From a sizing point of view one thing that disappointed me was that the medium Cube isn’t a little deeper, to allow it to better protect a DSLR with a lens attached when placing it into the bag “lens down”. You can place a camera and a lens into the bag in this way, but it protrudes up quite a bit higher than the protective walls. The versatile nature of the folding opening means that the camera is covered, and protected from minor bumps and scratches, but it does leave it slightly more vulnerable than you may want it.
I’ve had these cases in my possession for a couple of months now and one of the great, unexpected uses I have found for them is packing camera gear into checked luggage. When I fly I try to take the majority of my gear as carry-on, but there’s always a few additional items that don’t quite fit. Due to the rigidity of the Cubes, I have been using them to protect these other items, such as flashes, ballheads and audio recording gear. In the past I’ve sometimes resorted to hiding small Pelican cases amongst the clothing in my checked duffle bags, but I’m confident in the protection that’s provided by these Kit Cubes.
The folding opening on the top of the Cube has hook-and-loop to stick it down once it’s packed, but there’s also a rather bizarre piece of string with a sort of hook on the end of it. I must admit that when I first got these I actually looked for a user manual, and subsequently a video online that might give me a clue as to how it should be used. It’s far from intuitive, and actually requires a large amount of dexterity to release the strange buckle from the string if has been slid all the way to the end. Once you have it figured out, it can tighten down the top closure of the Cube, but frankly it’s too damn fiddly to bother with and certainly not something you want to fuss with every time. And you can forget about being able to do it with gloves on! Not a chance.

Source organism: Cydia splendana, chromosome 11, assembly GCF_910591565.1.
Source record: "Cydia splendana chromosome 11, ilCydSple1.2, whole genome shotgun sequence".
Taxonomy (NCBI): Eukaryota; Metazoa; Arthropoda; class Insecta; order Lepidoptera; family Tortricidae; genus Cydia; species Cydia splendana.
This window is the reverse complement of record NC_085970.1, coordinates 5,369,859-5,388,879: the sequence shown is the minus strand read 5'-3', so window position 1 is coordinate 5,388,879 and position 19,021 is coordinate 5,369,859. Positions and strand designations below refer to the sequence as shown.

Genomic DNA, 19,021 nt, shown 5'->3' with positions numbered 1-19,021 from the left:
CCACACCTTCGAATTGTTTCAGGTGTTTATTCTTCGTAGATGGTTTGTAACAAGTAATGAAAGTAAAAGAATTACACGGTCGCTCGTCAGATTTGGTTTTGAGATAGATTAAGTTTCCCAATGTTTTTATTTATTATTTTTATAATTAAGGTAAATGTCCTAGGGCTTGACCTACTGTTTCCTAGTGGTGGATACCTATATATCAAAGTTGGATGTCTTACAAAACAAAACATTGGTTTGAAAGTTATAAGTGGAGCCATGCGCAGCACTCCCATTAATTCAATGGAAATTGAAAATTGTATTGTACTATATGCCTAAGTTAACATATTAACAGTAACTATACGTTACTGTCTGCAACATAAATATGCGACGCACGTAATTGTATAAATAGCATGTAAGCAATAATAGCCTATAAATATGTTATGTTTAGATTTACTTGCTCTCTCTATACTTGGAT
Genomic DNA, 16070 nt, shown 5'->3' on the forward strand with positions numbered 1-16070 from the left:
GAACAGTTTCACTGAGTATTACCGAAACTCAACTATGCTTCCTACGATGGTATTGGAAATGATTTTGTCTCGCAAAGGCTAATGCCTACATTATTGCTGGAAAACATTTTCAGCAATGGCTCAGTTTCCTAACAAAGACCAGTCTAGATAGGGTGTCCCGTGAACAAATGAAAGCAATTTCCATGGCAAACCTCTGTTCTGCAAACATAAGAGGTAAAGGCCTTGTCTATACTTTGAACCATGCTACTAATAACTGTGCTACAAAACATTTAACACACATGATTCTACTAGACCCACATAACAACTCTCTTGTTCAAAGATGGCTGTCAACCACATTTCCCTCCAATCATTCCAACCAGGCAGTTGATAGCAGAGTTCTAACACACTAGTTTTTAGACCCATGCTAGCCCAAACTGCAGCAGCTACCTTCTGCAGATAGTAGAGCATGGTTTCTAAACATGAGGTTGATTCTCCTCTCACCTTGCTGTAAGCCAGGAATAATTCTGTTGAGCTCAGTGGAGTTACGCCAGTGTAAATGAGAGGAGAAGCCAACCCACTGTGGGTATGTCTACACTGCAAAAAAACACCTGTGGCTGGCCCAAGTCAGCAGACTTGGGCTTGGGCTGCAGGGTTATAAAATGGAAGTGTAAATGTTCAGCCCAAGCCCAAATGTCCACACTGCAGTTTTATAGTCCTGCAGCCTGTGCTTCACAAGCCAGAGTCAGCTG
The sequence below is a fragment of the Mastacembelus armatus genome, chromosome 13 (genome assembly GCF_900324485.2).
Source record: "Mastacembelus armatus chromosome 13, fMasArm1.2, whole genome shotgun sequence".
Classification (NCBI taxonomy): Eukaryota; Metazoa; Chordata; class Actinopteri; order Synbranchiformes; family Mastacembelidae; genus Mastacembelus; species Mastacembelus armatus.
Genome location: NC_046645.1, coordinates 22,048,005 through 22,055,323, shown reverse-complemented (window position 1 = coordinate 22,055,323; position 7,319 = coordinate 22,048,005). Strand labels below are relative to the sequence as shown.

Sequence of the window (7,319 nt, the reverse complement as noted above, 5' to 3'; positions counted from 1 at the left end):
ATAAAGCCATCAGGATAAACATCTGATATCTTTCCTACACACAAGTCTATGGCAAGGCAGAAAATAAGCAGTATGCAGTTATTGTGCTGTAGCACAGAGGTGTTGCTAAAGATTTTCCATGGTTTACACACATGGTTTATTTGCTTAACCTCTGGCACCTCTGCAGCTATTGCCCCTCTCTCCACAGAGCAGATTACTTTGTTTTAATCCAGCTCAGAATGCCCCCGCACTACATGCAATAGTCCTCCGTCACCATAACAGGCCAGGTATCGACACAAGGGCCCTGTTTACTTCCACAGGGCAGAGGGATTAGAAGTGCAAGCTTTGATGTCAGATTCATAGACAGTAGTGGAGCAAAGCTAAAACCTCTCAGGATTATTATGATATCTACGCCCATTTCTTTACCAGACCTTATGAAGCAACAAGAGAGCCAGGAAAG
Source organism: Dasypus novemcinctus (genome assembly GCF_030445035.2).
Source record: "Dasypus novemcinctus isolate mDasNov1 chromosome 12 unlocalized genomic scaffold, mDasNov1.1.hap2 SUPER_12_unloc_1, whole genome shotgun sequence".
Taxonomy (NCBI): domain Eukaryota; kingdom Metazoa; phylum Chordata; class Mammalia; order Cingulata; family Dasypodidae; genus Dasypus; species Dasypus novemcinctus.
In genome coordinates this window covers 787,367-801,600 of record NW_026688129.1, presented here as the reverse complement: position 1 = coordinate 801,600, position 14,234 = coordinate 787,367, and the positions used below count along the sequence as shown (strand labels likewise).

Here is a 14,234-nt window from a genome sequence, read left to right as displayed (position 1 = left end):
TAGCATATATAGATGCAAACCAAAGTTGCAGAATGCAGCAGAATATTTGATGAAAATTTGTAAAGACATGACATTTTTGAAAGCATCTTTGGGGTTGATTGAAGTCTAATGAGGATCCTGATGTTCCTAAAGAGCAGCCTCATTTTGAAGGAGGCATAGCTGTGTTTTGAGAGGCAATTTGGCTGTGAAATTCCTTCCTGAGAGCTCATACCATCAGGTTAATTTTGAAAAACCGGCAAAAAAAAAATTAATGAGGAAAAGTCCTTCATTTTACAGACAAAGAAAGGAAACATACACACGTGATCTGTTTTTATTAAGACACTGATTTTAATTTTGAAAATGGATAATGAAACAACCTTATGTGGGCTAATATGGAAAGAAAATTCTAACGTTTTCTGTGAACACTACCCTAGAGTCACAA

I do think a tighter closure mechanism for these is a good idea when gear is in transit, but this odd string and hook mechanism is overly complex. It could have been solved with a single nylon strap and a large buckle instead.
Look no further than these Kit Cubes if you want some serious protection for your gear in an existing bag! My main recommendation is to make sure that you really do need that kind of protection for the sort of activities you’re planning to do. If you’re just planing on taking a walk, there are much lighter solutions, such as the MindShift Ultralight Case (review) or the Matador Base Layer (review). These Kit Cubes also function best when they’re placed into a bag that will have you accessing the gear from above, such a messenger bag or a standard backpack with a top lid. If you plan on packing these into a backpack that has a back panel opening style, you should be looking at F-Stop’s extensive line of camera inserts instead. Trying to use the Kit Cubes in a pack with back panel opening doesn’t really work because you have to either rotate the Cube each time you open the bag, or continually move or unpack the items that are placed on top of them.
If you need that waterproof, ultra rugged protection though, and your gear profile fits into either of these two cases, you’ll be very happy with these products! I’m glad I was able to check out my first Mountainsmith product, and I’ll definitely be keeping an eye on them in the future.
Where to Buy
I usually send people to B&H Photo to buy most items, but oddly they don’t sell the TAN Kit Cubes. It’s even stranger because they DO sell the Tanuck and Tanack packs that are designed for, but do not come with, the Kit Cubes. Go figure!
Anyway, you can find them on Amazon so it’s no big deal.